2016 Ph.D. Graduate Profile: Akinobu Watanabe

by AMNH on

Research posts

On October 24, the fifth cohort of graduates from the Museum’s Richard Gilder Graduate School—the first Ph.D.-degree-granting program for any museum in the Western Hemisphere—received Doctor of Philosophy degrees in Comparative Biology at a commencement ceremony in the Milstein Hall of Ocean Life. We're profiling the newly minted Ph.D.s.

When Akinobu Watanabe was a young boy in Japan’s Fukushima Prefecture, his parents recorded a Discovery Channel–style documentary about the history of Earth.

“Back then you had VHS,” recalls Watanabe, “and I watched it so much that the tape kept getting damaged.”

But the story of the prehistory of the planet and evolution of life so riveted him that he would keep watching even as the tape begain to deteriorate. The documentary, after all, had much to say about the animals he was most interested in: dinosaurs.

After graduating from high school in Michigan, Watanabe studied in the lab of dinosaur paleontologist Paul Sereno at the University of Chicago, where he began to hone his passion and expertise in the subject. For his Master’s, he went to Florida State University to undertake research on modern alligators and crocodiles, close relatives of dinosaurs, allied together in a group called archosaurs (“ruling reptiles”).


Akino wears a hat and bandana and sits in the sand beside his tools (a pick and a brush).
Watanabe at work in the field.
© A. Watanabe

There, he learned new research methods like sophisticated statistical analyses of bone shapes and studies of bone histology—slicing thin slivers of the fossilized bones to learn about the age and growth of animals they came from. In addition, he became skilled in computer programming, to deal more effectively with the vast volume of data his research produced, a skill that he would continue to practice alongside his Museum advisor, RGGS Professor and Macaulay Curator of Paleontology Mark Norell, while publishing more than a half-dozen scientific papers and several new computer programs.

At RGGS, Watanabe, who received a prestigious 3-year U.S. National Science Foundation graduate research fellowship and doctoral dissertation improvement grant, as well as grants from ExxonMobil Geosciences, Sigma Xi, the Society of Vertebrate Paleontology, and the Jurassic Foundation, found himself at the heart of dinosaur paleontology’s colorful past (and its vibrant present). He joined multiple Musuem expeditions to the famed fossil fields of Mongolia’s Gobi Desert, where Museum legend Roy Chapman Andrews had found the first nests of dinosaur eggs in the 1920s.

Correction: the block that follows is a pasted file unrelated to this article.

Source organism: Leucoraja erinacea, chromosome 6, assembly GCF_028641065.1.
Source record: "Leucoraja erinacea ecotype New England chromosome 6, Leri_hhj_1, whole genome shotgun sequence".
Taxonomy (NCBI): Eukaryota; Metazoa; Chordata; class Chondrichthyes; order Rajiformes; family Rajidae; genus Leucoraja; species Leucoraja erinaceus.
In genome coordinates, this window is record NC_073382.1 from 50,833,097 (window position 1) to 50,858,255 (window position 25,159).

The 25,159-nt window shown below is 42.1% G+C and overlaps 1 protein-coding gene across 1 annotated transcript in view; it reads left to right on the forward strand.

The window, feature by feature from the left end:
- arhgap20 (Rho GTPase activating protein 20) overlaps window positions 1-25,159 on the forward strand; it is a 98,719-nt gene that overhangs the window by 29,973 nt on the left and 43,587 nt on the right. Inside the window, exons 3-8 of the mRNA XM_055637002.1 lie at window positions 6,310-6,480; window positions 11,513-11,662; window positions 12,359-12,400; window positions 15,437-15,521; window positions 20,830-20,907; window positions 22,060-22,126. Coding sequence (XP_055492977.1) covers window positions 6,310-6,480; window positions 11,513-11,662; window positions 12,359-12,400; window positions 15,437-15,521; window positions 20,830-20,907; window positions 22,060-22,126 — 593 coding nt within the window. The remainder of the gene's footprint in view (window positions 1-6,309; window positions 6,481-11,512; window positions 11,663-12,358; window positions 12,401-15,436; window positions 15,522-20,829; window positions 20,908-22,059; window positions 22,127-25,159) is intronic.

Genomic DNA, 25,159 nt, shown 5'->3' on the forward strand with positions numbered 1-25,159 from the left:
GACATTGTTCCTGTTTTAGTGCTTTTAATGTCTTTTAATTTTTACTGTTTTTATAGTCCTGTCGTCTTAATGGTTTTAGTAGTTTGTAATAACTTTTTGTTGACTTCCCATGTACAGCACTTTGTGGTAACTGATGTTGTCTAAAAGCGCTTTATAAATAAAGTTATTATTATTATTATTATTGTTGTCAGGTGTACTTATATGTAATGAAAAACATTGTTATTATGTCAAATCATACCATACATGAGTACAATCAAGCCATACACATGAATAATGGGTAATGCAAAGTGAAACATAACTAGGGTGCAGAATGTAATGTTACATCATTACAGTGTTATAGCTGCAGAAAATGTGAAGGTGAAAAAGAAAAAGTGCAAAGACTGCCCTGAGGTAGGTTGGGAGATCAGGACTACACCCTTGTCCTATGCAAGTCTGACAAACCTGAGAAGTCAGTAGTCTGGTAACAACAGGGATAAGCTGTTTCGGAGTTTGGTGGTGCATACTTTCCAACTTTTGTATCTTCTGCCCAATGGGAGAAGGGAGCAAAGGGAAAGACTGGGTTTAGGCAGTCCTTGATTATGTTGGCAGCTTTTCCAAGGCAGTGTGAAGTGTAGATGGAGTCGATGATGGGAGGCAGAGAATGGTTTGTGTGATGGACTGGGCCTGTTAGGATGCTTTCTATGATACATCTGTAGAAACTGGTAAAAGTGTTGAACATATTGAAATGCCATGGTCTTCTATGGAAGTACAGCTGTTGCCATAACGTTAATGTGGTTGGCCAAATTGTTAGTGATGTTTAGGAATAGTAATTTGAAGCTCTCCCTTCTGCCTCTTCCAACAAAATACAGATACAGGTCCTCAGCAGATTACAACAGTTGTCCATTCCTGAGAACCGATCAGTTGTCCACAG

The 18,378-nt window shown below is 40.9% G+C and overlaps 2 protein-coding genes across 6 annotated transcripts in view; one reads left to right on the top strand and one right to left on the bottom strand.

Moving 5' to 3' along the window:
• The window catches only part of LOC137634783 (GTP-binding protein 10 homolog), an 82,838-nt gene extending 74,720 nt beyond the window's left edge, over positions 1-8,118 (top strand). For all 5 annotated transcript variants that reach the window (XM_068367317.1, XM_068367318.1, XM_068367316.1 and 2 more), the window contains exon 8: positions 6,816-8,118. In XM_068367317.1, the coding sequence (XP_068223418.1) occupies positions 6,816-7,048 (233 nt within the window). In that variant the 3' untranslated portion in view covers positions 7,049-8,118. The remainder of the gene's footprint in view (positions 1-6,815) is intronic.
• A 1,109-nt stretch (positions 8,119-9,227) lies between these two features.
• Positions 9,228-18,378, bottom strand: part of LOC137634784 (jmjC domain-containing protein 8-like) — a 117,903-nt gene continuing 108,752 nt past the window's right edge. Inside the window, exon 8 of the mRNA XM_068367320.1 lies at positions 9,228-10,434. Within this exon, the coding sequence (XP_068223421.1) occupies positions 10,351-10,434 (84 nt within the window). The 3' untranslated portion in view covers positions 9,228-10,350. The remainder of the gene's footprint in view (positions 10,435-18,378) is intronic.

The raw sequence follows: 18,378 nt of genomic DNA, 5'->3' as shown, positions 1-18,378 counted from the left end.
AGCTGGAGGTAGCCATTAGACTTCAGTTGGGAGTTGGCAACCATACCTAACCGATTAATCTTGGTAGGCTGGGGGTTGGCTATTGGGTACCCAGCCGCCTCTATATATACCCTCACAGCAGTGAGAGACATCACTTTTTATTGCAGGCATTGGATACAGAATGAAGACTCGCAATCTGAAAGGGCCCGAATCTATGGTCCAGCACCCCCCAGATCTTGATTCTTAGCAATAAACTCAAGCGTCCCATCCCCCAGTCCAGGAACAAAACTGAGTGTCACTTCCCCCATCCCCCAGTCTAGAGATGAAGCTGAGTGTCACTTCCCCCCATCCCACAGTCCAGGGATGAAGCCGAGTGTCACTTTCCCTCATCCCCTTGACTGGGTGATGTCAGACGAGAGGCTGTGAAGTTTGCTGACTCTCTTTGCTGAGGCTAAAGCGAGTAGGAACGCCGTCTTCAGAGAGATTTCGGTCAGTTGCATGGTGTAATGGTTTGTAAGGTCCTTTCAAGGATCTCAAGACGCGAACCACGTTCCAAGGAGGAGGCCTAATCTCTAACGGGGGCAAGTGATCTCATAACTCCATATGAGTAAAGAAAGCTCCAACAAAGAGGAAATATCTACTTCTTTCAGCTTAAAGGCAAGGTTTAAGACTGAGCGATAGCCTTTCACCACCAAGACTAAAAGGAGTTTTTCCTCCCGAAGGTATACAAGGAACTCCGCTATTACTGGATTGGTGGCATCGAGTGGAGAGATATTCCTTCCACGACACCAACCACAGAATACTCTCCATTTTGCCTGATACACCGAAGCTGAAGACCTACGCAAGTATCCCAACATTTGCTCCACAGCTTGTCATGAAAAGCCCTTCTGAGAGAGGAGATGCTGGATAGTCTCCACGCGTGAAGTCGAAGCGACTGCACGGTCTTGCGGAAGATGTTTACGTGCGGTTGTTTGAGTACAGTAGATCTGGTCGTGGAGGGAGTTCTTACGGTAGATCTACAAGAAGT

While in the Gobi, Watanabe, too, discovered a dinosaur-egg nest, as well as filming one of his field expeditions to Mongolia with Google Glass technology. He also collected pterosaur and mammal bones as well as dinosaur egg shells with Norell in Romania, where the team slept in hotels and ate fine European food, a very different sort of trip from the rugged days camping under the stars in the Gobi Desert. 


Back in New York, Watanabe collaborated with a number of researchers from the Museum and partner institutions to study the evolution of specialized brains of modern birds from their dinosaur ancestors. To study the shape of dinosaur brains that do not get preserved directly as fossils, he used high-resolution x-ray CT scans of fossils to create 3-D reconstructions of the bony braincase that enclosed the brains. By comparing how this shape changes through development from embryo to adult, and evolutionary time, his research has shown that the origins of the unique developmental mechanisms required to assemble a “flight-ready” brain occurred in piecemeal fashion spanning non-flying dinosaurs to their modern bird relatives. He also built innovative computer programs to test existing methods that researchers use when creating evolutionary trees and collect data on the shape of bones.


3D X-ray CT scans comparing chicken and alligator skulls, showing how the skull encases the brain of each.
Watanabe’s work looked at the brains of archosaurs—modern birds and crocodiles, as well as ancient dinosaurs. 
© A. Watanabe

Now, Watanabe has expanded his view to include more lifeforms. After defending his RGGS dissertation, Watanabe has moved to a leading research lab at University College London, in the U.K., supported by European Union grant fellowship, where he and his colleagues are working to elucidate the evolution of the skulls and brains of all tetrapods—the group that includes not only dinosaurs and birds, but also mammals, reptiles, and amphibians— seeking to better understand the evolutionary origins every animal with a backbone and four limbs, living and extinct.